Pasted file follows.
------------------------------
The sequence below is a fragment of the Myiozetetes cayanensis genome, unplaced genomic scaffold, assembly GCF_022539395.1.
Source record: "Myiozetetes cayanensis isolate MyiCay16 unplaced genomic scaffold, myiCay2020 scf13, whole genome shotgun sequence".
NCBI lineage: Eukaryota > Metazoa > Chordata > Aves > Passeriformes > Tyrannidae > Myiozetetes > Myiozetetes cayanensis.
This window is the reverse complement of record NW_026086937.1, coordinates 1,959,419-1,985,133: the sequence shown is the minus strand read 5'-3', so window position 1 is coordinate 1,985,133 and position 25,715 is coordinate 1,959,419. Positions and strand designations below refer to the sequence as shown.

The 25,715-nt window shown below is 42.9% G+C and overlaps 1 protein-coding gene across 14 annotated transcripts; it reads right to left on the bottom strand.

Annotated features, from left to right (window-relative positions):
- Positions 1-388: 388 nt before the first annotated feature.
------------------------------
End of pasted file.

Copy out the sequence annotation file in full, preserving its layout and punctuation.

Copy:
The sequence below is a fragment of the Myiozetetes cayanensis genome, unplaced genomic scaffold, assembly GCF_022539395.1.
Source record: "Myiozetetes cayanensis isolate MyiCay16 unplaced genomic scaffold, myiCay2020 scf13, whole genome shotgun sequence".
NCBI lineage: Eukaryota > Metazoa > Chordata > Aves > Passeriformes > Tyrannidae > Myiozetetes > Myiozetetes cayanensis.
This window is the reverse complement of record NW_026086937.1, coordinates 1,959,419-1,985,133: the sequence shown is the minus strand read 5'-3', so window position 1 is coordinate 1,985,133 and position 25,715 is coordinate 1,959,419. Positions and strand designations below refer to the sequence as shown.

The 25,715-nt window shown below is 42.9% G+C and overlaps 1 protein-coding gene across 14 annotated transcripts; it reads right to left on the bottom strand.

Annotated features, from left to right (window-relative positions):
- Positions 1-388: 388 nt before the first annotated feature.